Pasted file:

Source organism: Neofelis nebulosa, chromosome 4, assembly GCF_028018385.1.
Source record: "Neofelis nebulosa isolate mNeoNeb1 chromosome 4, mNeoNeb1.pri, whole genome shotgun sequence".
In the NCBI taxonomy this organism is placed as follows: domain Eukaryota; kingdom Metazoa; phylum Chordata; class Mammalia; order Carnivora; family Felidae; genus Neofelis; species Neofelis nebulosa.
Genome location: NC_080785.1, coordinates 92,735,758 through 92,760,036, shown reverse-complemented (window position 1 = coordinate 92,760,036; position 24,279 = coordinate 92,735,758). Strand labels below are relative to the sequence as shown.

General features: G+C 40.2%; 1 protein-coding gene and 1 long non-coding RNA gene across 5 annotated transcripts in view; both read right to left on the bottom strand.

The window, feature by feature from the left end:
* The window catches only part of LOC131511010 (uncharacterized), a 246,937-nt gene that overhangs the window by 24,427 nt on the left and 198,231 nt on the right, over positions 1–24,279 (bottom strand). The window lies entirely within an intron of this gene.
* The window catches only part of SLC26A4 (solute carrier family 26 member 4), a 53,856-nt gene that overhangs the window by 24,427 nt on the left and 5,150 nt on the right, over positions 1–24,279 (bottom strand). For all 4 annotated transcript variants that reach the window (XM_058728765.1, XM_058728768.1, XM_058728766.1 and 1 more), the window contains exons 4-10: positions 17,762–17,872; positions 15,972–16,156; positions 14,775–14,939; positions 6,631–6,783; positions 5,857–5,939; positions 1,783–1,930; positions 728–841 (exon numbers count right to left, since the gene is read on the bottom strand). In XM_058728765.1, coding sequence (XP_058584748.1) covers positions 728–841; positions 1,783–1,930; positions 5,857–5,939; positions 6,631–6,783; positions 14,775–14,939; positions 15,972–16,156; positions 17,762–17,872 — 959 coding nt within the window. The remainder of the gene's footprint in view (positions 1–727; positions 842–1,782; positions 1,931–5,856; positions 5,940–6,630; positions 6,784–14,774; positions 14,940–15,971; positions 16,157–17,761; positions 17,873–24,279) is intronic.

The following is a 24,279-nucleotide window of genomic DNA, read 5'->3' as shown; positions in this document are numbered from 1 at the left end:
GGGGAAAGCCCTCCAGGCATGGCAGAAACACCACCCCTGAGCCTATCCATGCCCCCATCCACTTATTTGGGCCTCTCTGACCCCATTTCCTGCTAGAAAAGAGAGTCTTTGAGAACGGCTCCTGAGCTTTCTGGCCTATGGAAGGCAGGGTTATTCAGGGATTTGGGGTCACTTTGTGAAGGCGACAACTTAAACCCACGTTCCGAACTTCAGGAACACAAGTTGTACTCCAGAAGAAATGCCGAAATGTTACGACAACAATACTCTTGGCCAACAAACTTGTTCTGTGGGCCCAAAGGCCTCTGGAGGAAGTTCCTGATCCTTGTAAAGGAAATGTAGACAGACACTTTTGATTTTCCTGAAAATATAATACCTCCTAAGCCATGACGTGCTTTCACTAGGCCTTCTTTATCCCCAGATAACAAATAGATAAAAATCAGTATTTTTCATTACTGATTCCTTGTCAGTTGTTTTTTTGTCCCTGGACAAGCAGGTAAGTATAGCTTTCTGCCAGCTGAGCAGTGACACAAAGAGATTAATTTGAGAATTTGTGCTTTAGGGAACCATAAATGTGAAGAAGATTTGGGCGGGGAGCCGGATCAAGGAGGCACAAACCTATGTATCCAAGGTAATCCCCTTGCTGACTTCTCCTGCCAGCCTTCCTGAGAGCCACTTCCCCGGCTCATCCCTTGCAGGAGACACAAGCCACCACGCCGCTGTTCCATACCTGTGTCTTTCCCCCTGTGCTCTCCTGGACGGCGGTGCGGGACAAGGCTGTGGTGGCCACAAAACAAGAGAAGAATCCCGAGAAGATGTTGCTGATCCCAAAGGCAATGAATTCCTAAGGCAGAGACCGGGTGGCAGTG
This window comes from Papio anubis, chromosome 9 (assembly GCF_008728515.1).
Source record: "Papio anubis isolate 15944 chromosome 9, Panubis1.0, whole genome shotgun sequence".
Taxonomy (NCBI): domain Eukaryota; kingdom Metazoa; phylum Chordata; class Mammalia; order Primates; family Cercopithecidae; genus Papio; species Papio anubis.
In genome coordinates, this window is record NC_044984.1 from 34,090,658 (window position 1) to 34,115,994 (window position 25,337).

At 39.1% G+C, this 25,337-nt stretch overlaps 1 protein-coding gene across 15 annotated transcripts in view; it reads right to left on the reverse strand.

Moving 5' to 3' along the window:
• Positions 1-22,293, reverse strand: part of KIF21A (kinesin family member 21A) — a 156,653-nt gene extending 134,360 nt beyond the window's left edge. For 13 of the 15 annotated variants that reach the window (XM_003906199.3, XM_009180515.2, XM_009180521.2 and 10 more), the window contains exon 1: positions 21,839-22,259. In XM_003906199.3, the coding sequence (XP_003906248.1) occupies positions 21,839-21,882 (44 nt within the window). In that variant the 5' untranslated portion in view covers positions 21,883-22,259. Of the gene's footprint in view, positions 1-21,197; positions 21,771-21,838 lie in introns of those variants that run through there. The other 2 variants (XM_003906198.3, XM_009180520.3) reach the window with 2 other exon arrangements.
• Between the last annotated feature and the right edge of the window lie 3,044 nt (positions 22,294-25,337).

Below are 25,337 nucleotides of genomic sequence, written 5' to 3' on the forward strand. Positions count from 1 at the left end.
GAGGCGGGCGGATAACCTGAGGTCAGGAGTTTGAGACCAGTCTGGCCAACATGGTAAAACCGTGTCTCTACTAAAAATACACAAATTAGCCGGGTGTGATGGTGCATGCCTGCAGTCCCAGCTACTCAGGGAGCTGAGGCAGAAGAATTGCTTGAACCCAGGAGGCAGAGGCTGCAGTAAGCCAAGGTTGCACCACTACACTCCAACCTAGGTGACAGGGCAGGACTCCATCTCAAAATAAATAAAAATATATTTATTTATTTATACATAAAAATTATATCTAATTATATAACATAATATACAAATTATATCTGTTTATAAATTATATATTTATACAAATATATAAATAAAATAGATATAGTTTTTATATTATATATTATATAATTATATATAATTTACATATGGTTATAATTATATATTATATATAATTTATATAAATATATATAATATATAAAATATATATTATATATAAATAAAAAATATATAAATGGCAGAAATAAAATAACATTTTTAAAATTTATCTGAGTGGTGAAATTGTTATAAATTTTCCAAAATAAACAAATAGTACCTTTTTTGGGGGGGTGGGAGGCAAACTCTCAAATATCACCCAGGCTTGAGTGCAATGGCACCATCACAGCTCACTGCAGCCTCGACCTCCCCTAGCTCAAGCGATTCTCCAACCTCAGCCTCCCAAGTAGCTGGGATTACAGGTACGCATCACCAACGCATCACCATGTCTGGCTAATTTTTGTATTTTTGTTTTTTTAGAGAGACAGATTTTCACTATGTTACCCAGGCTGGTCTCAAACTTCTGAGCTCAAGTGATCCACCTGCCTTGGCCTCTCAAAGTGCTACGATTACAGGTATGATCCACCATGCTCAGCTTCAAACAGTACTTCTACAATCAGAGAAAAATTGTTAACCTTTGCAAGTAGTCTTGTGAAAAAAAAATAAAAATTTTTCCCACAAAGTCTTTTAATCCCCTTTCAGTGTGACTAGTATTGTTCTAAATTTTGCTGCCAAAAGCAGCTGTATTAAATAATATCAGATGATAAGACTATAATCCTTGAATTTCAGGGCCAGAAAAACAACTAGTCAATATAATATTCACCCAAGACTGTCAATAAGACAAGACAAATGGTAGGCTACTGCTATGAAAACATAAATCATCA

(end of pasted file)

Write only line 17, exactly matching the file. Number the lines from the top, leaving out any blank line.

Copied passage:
• Positions 1-22,293, reverse strand: part of KIF21A (kinesin family member 21A) — a 156,653-nt gene extending 134,360 nt beyond the window's left edge. For 13 of the 15 annotated variants that reach the window (XM_003906199.3, XM_009180515.2, XM_009180521.2 and 10 more), the window contains exon 1: positions 21,839-22,259. In XM_003906199.3, the coding sequence (XP_003906248.1) occupies positions 21,839-21,882 (44 nt within the window). In that variant the 5' untranslated portion in view covers positions 21,883-22,259. Of the gene's footprint in view, positions 1-21,197; positions 21,771-21,838 lie in introns of those variants that run through there. The other 2 variants (XM_003906198.3, XM_009180520.3) reach the window with 2 other exon arrangements.